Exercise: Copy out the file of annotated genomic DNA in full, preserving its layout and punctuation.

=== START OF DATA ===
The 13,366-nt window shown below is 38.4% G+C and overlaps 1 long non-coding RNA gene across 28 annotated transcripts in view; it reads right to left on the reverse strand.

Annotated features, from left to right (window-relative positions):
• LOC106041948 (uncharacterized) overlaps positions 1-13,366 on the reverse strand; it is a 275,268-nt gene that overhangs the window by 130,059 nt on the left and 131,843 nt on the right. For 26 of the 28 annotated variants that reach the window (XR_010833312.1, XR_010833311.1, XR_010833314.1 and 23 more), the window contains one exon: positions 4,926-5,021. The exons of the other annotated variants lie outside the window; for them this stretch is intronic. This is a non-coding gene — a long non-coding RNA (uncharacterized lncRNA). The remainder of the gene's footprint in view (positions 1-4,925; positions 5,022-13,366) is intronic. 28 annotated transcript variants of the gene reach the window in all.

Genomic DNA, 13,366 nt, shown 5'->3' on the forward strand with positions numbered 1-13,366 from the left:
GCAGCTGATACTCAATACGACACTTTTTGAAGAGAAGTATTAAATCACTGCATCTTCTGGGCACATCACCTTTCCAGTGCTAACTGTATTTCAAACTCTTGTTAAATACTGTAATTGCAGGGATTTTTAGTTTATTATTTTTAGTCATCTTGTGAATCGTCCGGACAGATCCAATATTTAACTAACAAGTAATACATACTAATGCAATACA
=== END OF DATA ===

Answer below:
The 13,366-nt window shown below is 38.4% G+C and overlaps 1 long non-coding RNA gene across 28 annotated transcripts in view; it reads right to left on the reverse strand.

Annotated features, from left to right (window-relative positions):
• LOC106041948 (uncharacterized) overlaps positions 1-13,366 on the reverse strand; it is a 275,268-nt gene that overhangs the window by 130,059 nt on the left and 131,843 nt on the right. For 26 of the 28 annotated variants that reach the window (XR_010833312.1, XR_010833311.1, XR_010833314.1 and 23 more), the window contains one exon: positions 4,926-5,021. The exons of the other annotated variants lie outside the window; for them this stretch is intronic. This is a non-coding gene — a long non-coding RNA (uncharacterized lncRNA). The remainder of the gene's footprint in view (positions 1-4,925; positions 5,022-13,366) is intronic. 28 annotated transcript variants of the gene reach the window in all.

Genomic DNA, 13,366 nt, shown 5'->3' on the forward strand with positions numbered 1-13,366 from the left:
GCAGCTGATACTCAATACGACACTTTTTGAAGAGAAGTATTAAATCACTGCATCTTCTGGGCACATCACCTTTCCAGTGCTAACTGTATTTCAAACTCTTGTTAAATACTGTAATTGCAGGGATTTTTAGTTTATTATTTTTAGTCATCTTGTGAATCGTCCGGACAGATCCAATATTTAACTAACAAGTAATACATACTAATGCAATACA